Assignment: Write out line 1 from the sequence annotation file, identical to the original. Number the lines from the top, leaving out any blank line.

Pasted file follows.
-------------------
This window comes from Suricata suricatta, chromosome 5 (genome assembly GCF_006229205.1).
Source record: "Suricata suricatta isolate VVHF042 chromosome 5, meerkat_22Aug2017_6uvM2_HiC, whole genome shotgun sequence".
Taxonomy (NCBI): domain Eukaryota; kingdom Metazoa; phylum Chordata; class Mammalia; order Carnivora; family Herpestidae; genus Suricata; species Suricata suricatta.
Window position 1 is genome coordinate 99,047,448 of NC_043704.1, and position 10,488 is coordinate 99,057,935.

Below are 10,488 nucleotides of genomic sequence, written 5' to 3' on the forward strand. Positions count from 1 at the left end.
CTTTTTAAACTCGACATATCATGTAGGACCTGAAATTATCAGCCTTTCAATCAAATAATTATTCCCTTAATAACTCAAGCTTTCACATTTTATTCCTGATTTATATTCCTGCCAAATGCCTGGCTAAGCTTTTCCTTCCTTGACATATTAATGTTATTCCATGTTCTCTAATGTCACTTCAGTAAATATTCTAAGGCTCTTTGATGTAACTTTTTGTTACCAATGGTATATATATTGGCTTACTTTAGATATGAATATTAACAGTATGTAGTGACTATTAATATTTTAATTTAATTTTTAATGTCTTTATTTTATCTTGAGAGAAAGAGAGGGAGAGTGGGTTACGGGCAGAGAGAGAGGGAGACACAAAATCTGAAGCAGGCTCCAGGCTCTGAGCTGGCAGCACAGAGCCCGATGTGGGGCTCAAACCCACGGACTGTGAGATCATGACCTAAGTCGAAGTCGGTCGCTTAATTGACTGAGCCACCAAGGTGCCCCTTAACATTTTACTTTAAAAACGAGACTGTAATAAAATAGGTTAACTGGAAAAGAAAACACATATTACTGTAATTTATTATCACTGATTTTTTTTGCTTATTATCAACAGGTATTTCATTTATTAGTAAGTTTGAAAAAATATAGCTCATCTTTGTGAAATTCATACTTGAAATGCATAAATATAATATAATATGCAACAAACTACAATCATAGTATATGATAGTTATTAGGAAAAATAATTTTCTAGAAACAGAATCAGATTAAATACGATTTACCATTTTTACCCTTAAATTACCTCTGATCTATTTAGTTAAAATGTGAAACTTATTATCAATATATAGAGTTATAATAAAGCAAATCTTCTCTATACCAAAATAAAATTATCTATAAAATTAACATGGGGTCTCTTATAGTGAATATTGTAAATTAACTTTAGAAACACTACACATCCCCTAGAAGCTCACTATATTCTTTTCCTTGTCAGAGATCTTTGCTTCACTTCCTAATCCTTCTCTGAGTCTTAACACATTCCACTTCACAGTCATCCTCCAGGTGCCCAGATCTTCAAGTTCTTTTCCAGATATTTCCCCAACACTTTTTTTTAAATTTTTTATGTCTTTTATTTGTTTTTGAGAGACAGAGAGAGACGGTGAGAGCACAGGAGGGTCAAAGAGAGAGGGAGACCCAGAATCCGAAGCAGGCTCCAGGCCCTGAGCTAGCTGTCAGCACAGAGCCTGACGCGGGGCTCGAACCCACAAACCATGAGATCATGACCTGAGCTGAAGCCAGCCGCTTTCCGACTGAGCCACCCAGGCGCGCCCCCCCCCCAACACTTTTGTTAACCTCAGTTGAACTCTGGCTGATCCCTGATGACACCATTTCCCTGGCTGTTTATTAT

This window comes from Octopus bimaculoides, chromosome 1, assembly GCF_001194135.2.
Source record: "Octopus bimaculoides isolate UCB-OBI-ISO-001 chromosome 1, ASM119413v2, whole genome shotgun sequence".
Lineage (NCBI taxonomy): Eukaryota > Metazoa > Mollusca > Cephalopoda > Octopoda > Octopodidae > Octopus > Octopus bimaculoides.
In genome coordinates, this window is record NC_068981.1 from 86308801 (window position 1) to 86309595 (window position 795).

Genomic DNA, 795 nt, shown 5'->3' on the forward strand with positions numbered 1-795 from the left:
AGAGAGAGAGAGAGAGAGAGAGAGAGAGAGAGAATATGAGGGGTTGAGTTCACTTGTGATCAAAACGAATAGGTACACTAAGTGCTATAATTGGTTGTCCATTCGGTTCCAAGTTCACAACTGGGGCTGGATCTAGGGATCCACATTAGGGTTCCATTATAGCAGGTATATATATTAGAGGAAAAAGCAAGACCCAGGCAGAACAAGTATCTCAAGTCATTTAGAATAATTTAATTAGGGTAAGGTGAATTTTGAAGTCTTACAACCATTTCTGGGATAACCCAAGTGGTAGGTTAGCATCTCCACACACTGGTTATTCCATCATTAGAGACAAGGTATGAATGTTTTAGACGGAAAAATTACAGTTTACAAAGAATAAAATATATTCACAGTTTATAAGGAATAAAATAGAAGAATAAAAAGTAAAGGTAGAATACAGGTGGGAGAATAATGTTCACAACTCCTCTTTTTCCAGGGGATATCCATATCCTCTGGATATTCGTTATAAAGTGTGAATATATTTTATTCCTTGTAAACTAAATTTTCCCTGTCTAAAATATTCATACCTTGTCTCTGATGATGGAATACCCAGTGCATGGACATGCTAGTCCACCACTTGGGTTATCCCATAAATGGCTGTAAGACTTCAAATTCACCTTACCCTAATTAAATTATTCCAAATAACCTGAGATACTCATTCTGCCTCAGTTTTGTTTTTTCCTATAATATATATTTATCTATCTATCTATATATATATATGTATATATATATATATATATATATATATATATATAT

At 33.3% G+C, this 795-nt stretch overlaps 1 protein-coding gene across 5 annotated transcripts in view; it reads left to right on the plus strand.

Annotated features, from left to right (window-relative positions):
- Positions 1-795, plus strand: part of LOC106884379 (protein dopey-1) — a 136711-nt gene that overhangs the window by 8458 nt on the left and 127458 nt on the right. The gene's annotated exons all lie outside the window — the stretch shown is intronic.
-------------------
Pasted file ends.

This window comes from Suricata suricatta, chromosome 5 (genome assembly GCF_006229205.1).